Today in Bachmannia: Columbia University professor Lincoln Mitchell posts on The Huffington Post about GOP presidential money-raising problems, including our favorite congresswoman: “The weakness of the Republican fundraising to date also suggests a larger problem, or even crisis, within that party. For two and a half years the right wing has attacked President Obama as a socialist, suggested that he is anti-American, questioned his legal right to be president, doubted his commitment to keeping America safe from terrorism and otherwise portrayed his as weak, dangerous and wrong-headed. During this time the Republican Party has scored some significant political victories including watering down the health care reform bill, electing a Republican to fill the late Ted Kennedy’s senate seat in Massachusetts and taking control of the House of Representatives last November. However, the political leaders of the Republican Party have failed to convince the financial, and to a large extent real, leaders of the Party that they are capable of either defeating Obama or serving as president. These political leaders from Michele Bachmann to Mike Huckabee have had two years to sell themselves and their viability to Republican moneyed interests and have mostly failed. This lack of confidence on the part of the Republican Party’s contributors demonstrates that the Republicans are weaker than they seem. Conservative donors have contributed to numerous right wing causes and congressional campaigns during the past two and a half years, but have been hesitant to make commitments of a similar kind to any of the Republicans seeking the presidency.” May I suggest they re-commit themselves to banning gay marriage. The big-money guys are always interested in that stuff. Not.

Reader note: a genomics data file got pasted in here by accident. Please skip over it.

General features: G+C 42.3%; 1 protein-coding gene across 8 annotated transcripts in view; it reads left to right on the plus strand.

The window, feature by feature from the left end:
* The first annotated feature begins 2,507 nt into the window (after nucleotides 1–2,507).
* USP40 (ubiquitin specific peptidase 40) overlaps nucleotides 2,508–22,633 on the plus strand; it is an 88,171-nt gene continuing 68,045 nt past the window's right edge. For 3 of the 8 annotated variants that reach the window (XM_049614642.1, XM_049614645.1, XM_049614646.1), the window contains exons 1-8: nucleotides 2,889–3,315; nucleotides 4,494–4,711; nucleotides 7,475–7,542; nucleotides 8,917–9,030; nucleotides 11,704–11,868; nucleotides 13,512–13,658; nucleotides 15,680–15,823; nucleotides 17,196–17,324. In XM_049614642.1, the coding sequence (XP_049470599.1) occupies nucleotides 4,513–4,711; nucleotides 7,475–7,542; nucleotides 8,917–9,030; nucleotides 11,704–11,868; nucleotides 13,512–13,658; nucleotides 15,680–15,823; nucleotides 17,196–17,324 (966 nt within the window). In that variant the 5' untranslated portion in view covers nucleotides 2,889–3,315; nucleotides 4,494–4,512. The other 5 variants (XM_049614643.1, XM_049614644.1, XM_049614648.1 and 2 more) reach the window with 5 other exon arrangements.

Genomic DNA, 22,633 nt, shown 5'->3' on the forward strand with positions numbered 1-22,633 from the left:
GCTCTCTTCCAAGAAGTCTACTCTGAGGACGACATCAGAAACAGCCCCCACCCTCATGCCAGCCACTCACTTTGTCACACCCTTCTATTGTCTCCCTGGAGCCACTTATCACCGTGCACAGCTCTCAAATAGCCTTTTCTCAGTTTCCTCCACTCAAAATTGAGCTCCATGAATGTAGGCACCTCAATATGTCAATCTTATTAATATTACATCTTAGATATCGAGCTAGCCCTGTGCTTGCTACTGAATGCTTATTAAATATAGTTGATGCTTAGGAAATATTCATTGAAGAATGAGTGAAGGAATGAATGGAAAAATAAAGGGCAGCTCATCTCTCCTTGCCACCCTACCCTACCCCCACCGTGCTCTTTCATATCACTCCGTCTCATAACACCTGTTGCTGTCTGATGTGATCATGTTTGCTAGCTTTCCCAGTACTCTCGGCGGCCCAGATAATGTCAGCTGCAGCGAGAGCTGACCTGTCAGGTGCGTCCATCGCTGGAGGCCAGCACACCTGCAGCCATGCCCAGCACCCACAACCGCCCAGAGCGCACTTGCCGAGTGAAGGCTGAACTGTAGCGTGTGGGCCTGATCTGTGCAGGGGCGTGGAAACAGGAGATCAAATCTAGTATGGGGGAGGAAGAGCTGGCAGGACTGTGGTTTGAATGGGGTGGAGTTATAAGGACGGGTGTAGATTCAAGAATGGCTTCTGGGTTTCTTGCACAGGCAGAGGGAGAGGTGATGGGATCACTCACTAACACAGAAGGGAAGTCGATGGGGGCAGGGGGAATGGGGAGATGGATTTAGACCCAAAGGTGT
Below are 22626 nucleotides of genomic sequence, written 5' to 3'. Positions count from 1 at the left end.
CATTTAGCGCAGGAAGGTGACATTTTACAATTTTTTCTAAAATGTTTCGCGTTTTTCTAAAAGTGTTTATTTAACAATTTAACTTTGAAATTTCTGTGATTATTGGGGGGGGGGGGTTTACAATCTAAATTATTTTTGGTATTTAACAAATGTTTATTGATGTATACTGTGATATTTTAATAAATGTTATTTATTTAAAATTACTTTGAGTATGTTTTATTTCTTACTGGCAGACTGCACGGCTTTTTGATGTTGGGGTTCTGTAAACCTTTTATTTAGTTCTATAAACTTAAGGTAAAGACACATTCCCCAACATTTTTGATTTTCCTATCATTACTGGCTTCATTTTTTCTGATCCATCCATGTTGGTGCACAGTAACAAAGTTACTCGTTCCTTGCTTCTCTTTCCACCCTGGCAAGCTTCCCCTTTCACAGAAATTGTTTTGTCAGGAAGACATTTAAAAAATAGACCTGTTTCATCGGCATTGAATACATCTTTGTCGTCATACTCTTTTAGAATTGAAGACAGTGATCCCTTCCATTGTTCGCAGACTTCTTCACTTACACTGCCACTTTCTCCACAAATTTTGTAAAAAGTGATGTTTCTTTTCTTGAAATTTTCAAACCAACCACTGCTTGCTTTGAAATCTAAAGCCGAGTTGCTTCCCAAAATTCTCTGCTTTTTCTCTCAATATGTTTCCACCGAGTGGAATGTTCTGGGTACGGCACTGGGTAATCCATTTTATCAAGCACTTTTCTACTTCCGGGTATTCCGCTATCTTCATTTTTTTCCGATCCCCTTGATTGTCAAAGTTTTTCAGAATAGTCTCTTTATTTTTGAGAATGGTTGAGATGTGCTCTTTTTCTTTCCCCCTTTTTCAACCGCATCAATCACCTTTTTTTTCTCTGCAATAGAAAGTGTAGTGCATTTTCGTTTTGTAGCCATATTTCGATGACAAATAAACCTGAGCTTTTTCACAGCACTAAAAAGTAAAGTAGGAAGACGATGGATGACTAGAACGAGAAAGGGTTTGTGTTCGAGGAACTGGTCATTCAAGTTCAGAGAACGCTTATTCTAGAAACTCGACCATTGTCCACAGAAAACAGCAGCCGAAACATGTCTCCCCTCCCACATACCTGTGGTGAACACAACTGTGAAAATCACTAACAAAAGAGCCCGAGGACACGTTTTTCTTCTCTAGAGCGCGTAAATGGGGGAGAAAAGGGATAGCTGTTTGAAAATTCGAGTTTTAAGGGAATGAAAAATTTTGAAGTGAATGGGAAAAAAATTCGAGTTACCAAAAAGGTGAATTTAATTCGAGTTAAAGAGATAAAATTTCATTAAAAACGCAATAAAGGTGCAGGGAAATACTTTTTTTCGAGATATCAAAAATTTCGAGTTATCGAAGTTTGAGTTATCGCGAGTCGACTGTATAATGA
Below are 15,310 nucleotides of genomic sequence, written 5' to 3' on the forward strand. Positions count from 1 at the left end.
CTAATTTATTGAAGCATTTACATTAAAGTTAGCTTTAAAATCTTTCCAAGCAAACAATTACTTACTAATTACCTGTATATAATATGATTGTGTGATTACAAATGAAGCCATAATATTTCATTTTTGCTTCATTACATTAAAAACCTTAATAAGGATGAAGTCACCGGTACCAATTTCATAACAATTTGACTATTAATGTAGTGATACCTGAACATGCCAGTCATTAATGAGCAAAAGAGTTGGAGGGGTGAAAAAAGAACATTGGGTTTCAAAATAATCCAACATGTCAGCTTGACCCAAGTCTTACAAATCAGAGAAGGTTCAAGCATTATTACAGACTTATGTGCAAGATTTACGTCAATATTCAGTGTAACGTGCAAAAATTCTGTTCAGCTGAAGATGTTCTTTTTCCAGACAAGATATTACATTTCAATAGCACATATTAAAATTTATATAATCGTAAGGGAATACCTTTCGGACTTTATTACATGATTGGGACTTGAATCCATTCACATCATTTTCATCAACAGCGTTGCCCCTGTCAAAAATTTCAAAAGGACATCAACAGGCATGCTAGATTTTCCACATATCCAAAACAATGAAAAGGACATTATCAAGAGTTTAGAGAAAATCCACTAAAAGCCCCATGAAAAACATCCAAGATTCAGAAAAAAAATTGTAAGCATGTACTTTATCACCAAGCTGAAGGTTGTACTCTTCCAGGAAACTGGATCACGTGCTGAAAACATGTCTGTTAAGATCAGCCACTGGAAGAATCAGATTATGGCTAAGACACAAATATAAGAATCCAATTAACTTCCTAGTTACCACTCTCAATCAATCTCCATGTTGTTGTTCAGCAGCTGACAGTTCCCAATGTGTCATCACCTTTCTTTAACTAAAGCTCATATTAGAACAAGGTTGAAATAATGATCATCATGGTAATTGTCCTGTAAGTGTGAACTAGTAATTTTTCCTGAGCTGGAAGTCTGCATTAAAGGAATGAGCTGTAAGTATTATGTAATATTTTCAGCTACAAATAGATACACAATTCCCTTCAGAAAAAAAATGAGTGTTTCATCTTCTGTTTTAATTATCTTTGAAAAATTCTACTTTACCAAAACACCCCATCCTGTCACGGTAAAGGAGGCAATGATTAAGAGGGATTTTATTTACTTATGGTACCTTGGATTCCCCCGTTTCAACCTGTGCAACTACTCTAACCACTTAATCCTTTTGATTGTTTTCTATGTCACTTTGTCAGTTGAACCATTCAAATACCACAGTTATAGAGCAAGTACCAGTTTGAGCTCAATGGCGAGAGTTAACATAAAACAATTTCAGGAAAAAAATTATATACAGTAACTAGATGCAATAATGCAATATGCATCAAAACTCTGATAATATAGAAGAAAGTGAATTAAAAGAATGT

Congratulations, Mary Bock. You named the St. Paul Saints pig mascot of the year. The PiPress says: “The St. Paul Saints have revealed their pig mascot for the 2011 season: Justin Bieboar. The name was chosen from 600 entries in the Name the Pig contest. It was submitted by Mary Bock of Minneapolis, the first of two to suggest the name. It was revealed at the World’s Largest Game of Catch on Wednesday in downtown St. Paul. The Saints say while the pig shares idol status with teen pop singer Justin Bieber, the two will not share the same hairstyle. Other noteworthy entries included Oprah Pigfrey, Conan O’Briham, Shaquille O’Squeal and Piggyleaks.”

Finally, back to the Senate’s gay marriage vote. Zack Stephenson, blogging at MnPublius, recounts his attempt to register his displeasure with his elected representative: “I called my State Senator, Benjamin Kruse, to let him know that I disagreed with his vote. Now friends, I’ve been on the other side of this call. I’ve worked at the legislature and on a few campaigns, and I know what it’s like to get a call from an angry constituent. With that in mind, I tried my best to be civil while speaking to Sen. Kruse’s assistant. I calmly told her (at least I think I was calm) that I thought the Senator’s vote was disgusting and hateful, and that I would actively work for his opponent in 2012 as a consequence. She seemed a little startled. I asked to be put into his voicemail, so I could leave the same message for him to hear. She said she’d put me through, but then she disconnected me. I called right back.  The phone rang twice and then a generic voicemail message came on asking me to enter the extension I wanted or stay on the line for the operator. Not knowing Sen. Kruse’s extension, I stayed on the line. Then the message told me an operator was unavailable and the call was terminated. I called back a third time. I told the assistant that I had asked to be put into Sen. Kruse’s voicemail and that she had disconnected me. She said she would try again, but also interjected that she thought I had been ‘rude’ to call the amendment hateful. Funny, I think it’s rude to enshrine bigotry in the constitution, but maybe we’ll have to agree to disagree. She then promptly disconnected me for the second time.